25 / 6004. Lewis Shoe Gallery was here from 1985 into 1995. By 1998, it was absorbed into the Wicks 'N Sticks space.

26 / 6002. Gordon's - This jewelry store appears to have moved to this location in 1993 and remained up until 2020.

27 / 6000. Swensen's - Ice cream and other foods. A location in Culpepper Plaza lasted for years longer, but Swensen's at the mall existed until 1994. It was briefly "The Yogurt Culture" in 1995-1996 before becoming Smoothies Ice Cream & Yogurt in 1997, and would be so until the mid-2000s. This was a chain, there was one other location in Deerbrook Mall.

28 / 4020. Time Out Family Amusement Center - This video arcade was in the mall for many years, I believe into the early 2000s.

29 / 4019. Taste of the Tropics kept its storefront here until the mid-2000s when it moved to a different location in the food court.

30 / 4018. Cinnabon (yes, a real Cinnabon, not a display case at Schlotzsky's) was here from around 1993 to 1997. Frustratingly, I did see a picture of Cinnabon in the mall...the counter was a bit off-set in the mall corridor to allow a few extra tables for its patrons but not enough for a full storefront like Chick-fil-A. By 1998 it was Friedman's Jewelers, which it still was as of 2000.

32 / 4016. The Wild Pair

At some point in the 1990s, the parent company of The Wild Pair and Jeans West, Edison Brothers, combined the spaces into the new location of J. Riggings, but that closed and around 1999 this was briefly All Wound Up, a novelty toy store (later bought by Borders) and by 2000, had become a location of Aggieland Outfitters.

33 / 4014. Jeans West (charter tenant) did last into the 1990s before it was closed and combined with the above store.

34 / 4012. Brooks Fashions (women's clothing) in 1982, with some references online to knitted sweaters. Around 1995, Brooks Fashions went bankrupt and Casual Corner moved in.

35 / 4010. County Seat from day one, which lasted until around 1999. Wikipedia mentions it was owned by Chicago department store Carson Pirie Scott for a time, before the latter was bought by Bergner's and spun off again. By 2000, it reopened as Limited Too.

36 / 4008. Butler Shoes in 1982. 5-7-9 operated here from around November 1996 to July 1999.

37 / 4006. By 1997, Camelot Music had relocated to this location in the mall. In 2001, it was purchased by Trans World Entertainment, and rebranded to "fye" in the early 2000s.

38 / 4004. Payless ShoeSource was here probably since the early 1990s when expanding into the Open Country space (which took 38/4004)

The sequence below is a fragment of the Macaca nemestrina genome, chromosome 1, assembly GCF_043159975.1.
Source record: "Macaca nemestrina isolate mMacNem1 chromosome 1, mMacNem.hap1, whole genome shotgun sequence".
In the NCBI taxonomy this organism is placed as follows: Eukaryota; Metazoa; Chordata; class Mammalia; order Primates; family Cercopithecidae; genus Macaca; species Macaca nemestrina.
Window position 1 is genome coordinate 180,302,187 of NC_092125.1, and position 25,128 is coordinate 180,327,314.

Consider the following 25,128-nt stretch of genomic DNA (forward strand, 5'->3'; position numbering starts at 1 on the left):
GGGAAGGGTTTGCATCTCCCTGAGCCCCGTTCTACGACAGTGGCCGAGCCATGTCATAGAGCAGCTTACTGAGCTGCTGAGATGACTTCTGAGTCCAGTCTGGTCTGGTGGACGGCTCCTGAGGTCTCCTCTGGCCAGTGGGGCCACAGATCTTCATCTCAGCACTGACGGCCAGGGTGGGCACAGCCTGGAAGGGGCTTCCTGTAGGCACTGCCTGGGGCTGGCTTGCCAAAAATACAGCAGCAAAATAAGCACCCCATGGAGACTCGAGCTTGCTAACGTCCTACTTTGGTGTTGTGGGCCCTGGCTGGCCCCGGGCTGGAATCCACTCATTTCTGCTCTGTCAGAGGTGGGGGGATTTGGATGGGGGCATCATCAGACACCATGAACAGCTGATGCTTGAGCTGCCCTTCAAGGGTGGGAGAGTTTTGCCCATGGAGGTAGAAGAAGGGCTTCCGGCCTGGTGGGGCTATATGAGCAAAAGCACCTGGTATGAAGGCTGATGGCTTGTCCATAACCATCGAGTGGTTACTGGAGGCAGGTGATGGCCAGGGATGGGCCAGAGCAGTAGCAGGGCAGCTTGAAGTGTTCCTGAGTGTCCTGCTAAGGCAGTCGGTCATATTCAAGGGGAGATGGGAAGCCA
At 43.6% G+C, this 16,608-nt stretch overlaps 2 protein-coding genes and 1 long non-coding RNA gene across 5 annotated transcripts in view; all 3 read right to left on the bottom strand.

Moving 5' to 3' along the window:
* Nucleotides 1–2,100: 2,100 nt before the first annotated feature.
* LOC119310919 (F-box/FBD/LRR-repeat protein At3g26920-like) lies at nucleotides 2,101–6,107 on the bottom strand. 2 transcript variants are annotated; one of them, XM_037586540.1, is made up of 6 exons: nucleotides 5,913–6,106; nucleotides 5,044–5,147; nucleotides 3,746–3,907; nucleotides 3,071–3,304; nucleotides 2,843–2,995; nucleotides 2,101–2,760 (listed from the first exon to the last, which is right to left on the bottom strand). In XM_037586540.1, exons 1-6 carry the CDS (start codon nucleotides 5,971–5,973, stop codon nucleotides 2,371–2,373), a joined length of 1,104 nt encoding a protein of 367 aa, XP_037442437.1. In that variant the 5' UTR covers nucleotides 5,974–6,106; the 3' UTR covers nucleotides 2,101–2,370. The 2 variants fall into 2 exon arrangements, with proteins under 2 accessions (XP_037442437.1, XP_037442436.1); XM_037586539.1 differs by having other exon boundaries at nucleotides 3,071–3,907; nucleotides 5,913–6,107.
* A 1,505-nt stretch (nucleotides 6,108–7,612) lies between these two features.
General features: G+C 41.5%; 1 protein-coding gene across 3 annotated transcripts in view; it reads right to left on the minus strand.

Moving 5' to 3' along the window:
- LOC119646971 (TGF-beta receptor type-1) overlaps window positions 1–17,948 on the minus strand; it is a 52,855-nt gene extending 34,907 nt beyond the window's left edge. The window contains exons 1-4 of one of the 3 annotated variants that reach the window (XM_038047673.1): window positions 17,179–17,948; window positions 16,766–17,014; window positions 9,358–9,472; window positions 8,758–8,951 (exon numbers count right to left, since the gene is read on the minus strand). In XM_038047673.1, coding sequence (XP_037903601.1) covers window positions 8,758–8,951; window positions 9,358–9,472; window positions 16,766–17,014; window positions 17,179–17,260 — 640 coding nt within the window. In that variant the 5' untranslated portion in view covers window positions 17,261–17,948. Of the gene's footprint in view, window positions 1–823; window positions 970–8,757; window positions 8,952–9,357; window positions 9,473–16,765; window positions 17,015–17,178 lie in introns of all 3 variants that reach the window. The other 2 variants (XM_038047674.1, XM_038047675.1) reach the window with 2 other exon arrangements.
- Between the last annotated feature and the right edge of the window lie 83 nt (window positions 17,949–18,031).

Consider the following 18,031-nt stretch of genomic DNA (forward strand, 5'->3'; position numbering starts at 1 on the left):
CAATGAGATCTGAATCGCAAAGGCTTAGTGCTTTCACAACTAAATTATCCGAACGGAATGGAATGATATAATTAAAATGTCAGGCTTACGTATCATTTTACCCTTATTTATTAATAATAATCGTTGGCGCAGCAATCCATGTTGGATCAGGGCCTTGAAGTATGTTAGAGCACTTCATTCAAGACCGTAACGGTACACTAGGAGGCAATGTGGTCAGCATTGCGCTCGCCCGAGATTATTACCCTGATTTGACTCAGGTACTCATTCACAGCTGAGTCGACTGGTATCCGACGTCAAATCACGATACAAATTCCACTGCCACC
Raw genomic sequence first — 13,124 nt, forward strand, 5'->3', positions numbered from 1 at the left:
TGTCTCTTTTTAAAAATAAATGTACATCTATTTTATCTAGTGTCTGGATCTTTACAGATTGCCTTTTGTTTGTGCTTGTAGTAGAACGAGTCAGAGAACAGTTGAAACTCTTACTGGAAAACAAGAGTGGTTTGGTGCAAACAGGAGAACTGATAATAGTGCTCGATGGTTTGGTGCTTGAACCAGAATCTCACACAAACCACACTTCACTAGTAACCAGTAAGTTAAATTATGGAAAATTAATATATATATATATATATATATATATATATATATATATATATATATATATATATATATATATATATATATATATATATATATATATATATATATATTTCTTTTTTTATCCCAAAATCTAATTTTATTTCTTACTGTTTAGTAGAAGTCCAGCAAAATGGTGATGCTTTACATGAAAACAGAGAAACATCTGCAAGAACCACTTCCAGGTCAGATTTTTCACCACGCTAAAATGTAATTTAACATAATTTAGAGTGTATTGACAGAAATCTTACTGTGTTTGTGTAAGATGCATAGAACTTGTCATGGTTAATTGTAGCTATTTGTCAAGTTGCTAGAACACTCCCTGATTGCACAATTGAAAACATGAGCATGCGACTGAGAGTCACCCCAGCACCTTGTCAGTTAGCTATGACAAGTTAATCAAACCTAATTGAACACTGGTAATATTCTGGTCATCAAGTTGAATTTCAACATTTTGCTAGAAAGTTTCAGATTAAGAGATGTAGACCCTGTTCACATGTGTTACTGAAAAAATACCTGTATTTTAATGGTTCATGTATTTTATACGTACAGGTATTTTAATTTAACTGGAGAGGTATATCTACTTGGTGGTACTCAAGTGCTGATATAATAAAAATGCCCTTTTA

39 / 4003. Zales (former Corrigan's) was still here in 1997 and 2000.

41 / 4003A. Carved back out of the former Rox-Z and taking the 41 title (but with 4003A as the suite number) was Adventure Travel. It was here around 1998-2000 but there are no other records handy as to when it departed other than the fact it was gone by 2003.

42/ 4000. EyeMasters had been here by 1988, replacing Rox-Z and taking most of its former space. It eventually rebranded as Visionworks (which is still there) but that all came later. It boasts an exterior and interior entrance.

Like in the 1982-1992 list, there doesn't seem to be anything in "43" nor does it have a corresponding suite number.

44 / 3026. Again, like past and present, Casa Olé operated here through the 1990s. It is now one of the oldest operating Tex-Mex restaurants in town at this point.

48 / 3020. With 46 absorbed and no 47 in any of the old maps, this was Coach House Cards & Gifts at least since the early 1990s after the demise of Peck & Peck. Coach House survived for many years after.

49 / 3018. Great American Cookie Co. did not change this decade and even survived the next one.

50 / 3016. General Nutrition Center - GNC survived at least to the early 2010s.

51 / 3014. Bath & Body Works (#218) first opened in 1994, and this was its home during the early years, into 2002.

52 / 3012. FootAction was here, possibly as early as 1985. It survived until around 2004.

54 / 3010. Vanity, a women's clothing boutique, was here from 1993 to 2004.

55 / 3008. Rugged Outdoors was here as of 2000 (so says the website), though it later moved closer to Sears.

56 / 3006. It appears that Scripture Haven has been here since 1985 and as of this writing (January 2022) still exists, though the owners are about the retire and the store will come to an end. The store sells Christian books and other products.

57 / 3004. Radio Shack - Radio Shack continued to live on through the 1990s. It wasn't until the company having major trouble in the early 2010s that it closed.

58 / 3002. Catalena Hatters / The Texas Store opened in 1994 and moved out a decade later. Although originally associated with the defunct Catalena Hatters (which was on Main Street in Downtown Bryan), the replacement to The Texas Store relocated outside of the mall near where Chipotle is on University Drive East these days. (No, I don't see a #59).